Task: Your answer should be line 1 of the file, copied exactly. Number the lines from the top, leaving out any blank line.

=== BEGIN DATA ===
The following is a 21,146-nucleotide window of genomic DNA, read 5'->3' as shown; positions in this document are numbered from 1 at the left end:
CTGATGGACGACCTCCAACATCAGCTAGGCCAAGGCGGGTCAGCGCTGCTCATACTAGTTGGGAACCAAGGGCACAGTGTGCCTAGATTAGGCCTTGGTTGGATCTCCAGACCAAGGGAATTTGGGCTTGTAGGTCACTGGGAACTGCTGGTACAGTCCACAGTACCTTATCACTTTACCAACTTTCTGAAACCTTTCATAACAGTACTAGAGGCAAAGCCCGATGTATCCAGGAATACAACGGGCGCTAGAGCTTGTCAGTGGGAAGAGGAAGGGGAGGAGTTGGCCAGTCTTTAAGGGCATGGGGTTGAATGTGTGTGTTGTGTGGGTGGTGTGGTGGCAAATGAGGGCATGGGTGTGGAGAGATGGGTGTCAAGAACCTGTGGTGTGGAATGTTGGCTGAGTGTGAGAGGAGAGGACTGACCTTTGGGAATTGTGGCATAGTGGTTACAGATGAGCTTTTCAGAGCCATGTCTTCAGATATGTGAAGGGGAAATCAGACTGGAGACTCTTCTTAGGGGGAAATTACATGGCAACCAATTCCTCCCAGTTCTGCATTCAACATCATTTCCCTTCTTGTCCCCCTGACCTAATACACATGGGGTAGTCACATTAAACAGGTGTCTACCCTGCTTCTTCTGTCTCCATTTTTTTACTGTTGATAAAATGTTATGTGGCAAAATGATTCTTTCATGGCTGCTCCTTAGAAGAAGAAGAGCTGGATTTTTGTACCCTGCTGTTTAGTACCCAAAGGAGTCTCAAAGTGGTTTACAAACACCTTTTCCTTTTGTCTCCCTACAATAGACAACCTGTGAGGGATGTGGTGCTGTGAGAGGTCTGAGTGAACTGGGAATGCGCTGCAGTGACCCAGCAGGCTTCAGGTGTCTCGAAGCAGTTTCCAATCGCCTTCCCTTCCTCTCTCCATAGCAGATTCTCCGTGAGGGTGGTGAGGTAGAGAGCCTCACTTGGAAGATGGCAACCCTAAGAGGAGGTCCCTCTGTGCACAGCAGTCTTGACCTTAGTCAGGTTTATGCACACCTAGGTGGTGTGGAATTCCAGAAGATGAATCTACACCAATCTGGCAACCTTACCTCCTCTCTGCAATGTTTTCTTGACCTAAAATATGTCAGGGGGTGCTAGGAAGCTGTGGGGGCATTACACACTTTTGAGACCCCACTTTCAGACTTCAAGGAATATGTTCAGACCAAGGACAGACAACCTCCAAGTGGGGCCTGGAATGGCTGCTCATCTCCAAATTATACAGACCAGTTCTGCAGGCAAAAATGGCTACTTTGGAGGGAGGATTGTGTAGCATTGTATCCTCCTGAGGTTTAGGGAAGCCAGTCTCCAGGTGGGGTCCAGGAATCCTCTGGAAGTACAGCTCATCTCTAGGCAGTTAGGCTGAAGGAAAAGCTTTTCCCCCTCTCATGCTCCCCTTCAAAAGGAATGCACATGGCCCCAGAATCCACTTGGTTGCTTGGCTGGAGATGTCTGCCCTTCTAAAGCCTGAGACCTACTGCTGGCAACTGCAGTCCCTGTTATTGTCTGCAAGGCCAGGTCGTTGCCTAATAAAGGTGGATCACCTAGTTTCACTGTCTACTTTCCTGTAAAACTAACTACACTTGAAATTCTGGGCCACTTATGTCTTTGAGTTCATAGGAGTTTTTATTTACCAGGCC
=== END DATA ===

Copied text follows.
The following is a 21,146-nucleotide window of genomic DNA, read 5'->3' as shown; positions in this document are numbered from 1 at the left end: